Whether or not a couple decide to divorce immediately or after their decision to separate, there are nearly always negotiations dealing with the financial consequences and division of assets in divorce.
As specialists in family law and the divorce process, here at Furley Page we pride ourselves on helping those involved gain a clearer understanding of divorce entitlements. Below, we’ve broken down what’s involved in a divorce financial settlement and what it means for you.
How do I start a divorce financial settlement?
In the majority of cases, the parties agree a financial settlement without either of them having to issue an application to the Court.
In those cases, a draft order in the terms agreed is lodged with the Court following the decree nisi. Subject to the District Judge's approval, the arrangements are confirmed by a Court order within the divorce proceedings, making the agreement enforceable as a judgment of the Court. An example of such an agreement could be the payment of money by one spouse.
What happens if an agreement cannot be reached?
Where an agreement cannot be reached, or where one party is not prepared to disclose their financial details to the other, it is sometimes necessary to issue an application to the Court, known as an application for a 'financial order' or 'financial remedy'.
However, even where an application has been issued, most cases are eventually resolved by a subsequent agreement between the parties at some point during the procedure described below. This removes the uncertainty of a trial and the associated expense.
The financial application formally begins with a statement of the types of claim which are being made. Normally, the Applicant includes every possible type of financial claim, even if they have no real intention of pursuing those claims. This is simply to ensure that the Applicant is not prevented from seeking a share of any assets that they might not be aware of when the claim is issued.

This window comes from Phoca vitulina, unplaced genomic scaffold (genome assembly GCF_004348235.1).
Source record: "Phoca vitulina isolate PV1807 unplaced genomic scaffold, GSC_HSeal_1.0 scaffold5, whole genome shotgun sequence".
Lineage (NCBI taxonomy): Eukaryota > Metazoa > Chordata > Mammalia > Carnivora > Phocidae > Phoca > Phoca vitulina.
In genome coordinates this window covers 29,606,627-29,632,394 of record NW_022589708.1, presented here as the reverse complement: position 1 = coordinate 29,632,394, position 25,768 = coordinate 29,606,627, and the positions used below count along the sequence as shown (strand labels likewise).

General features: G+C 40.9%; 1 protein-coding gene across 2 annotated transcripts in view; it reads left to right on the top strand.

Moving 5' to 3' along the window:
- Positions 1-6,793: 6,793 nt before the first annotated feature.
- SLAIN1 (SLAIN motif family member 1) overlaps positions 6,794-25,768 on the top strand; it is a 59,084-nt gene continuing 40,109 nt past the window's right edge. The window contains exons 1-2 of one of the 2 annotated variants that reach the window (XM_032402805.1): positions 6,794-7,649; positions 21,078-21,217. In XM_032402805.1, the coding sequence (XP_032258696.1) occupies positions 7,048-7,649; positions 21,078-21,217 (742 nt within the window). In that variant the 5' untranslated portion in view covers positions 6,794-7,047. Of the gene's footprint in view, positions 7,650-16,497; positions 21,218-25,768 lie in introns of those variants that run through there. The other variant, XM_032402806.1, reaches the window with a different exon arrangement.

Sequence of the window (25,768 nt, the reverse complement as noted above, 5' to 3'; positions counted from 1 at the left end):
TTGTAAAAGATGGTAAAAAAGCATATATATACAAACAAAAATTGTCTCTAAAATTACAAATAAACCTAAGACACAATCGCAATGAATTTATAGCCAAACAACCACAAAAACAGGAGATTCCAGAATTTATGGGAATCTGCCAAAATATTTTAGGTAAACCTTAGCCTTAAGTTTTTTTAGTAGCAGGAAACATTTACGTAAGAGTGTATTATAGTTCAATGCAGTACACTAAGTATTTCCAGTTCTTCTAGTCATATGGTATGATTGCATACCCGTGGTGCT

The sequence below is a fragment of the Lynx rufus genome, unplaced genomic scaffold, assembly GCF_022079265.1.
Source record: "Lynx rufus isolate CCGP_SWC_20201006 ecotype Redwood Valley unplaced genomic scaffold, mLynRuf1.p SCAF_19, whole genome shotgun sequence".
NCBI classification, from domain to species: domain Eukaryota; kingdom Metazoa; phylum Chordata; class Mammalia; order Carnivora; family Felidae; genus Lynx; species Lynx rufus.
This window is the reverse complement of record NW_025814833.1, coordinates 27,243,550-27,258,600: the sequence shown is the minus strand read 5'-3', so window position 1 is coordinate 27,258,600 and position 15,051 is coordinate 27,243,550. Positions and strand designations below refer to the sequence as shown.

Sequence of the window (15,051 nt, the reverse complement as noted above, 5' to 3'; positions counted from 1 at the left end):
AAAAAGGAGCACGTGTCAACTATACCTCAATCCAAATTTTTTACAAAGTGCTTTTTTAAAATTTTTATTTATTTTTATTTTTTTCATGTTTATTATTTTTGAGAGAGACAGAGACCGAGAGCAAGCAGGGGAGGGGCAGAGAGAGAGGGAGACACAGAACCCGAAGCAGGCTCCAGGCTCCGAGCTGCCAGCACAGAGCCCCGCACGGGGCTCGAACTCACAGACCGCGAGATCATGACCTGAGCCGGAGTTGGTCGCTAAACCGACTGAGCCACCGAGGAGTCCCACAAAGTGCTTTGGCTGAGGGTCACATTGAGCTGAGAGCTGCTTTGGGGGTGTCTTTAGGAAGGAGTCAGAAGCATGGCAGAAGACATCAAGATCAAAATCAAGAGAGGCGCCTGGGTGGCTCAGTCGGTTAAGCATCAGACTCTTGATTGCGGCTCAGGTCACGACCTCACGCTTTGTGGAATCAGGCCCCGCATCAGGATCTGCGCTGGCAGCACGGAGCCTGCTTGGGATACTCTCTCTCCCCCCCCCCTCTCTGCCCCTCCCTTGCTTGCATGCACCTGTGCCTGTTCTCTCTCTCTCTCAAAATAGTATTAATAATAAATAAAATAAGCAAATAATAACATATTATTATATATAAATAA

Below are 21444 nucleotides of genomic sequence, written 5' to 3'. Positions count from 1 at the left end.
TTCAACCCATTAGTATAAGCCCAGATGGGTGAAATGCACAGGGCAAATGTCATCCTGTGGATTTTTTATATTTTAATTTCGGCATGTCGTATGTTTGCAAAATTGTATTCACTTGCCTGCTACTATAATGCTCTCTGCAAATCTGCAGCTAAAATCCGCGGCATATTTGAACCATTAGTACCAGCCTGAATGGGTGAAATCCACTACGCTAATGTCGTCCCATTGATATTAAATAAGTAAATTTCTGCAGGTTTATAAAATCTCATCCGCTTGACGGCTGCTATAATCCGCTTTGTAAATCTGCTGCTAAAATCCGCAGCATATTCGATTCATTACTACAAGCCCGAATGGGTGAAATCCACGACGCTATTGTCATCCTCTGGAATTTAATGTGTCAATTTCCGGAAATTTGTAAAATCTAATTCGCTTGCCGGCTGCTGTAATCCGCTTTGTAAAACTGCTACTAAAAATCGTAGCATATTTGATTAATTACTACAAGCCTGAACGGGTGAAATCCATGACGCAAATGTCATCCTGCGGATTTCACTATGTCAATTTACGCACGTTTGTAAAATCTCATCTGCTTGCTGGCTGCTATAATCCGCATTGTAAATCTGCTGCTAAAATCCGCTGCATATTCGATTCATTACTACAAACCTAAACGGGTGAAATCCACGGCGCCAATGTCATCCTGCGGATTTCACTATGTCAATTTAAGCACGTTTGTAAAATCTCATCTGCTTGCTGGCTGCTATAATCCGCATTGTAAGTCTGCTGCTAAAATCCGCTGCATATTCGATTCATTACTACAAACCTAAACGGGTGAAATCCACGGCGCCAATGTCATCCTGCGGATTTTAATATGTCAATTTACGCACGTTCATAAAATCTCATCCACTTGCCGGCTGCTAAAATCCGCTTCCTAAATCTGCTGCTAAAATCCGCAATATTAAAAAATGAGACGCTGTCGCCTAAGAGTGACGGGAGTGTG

The Court will then fix a date for the First Appointment which the parties have to attend with their solicitor or barrister. Here, the Court will give Directions concerning the disclosure of any further relevant documents, witness statements, expert reports, and fix a further date for a second Financial Dispute Resolution appointment.
Prior to the First Appointment, the parties exchange a financial statement, known as 'Form E', giving details of their circumstances. There are a number of documents which have to be annexed to the Financial Statement which we would need to ask for.
You must annex to your Financial Statement, where relevant to you, the following:
Once financial statements have been exchanged, neither party is entitled to any further disclosure from the other without permission of the Court. In order to obtain that permission, both parties file lists of questions that they would like the other party to answer and documents that they would like the other party to produce. As long as the Court regards the requests as reasonable the other party is directed to answer those questions and provide the documents.
In almost every divorce financial settlement case the other party seeks and is given permission to ask for credit card statements for the past 12 months. You should therefore expect to have to produce these following the First Appointment.
The Court is keen to minimise the need for experts, such as valuers, to attend Court, or at least give extensive oral evidence. The Court will try and control the use of experts, and narrow the areas of dispute where there is more than one expert involved in a case.
Whenever possible, the Court will expect a single expert to be jointly instructed and the costs shared.
The experts' overriding duty is to the Court and not to either party. The experts are independent and form an opinion based on their knowledge and belief.
Before the Court sets the matter down for a trial, both parties are required to attend a Financial Dispute Resolution (FDR) hearing.
This is largely an exercise in negotiations between the legal representatives, with a District Judge on hand to indicate whether their negotiating position is, in his or her view, reasonable or not.
In the unlikely event that the financial issues arising from your divorce have not been resolved as outlined above, the Court will set the matter down for trial.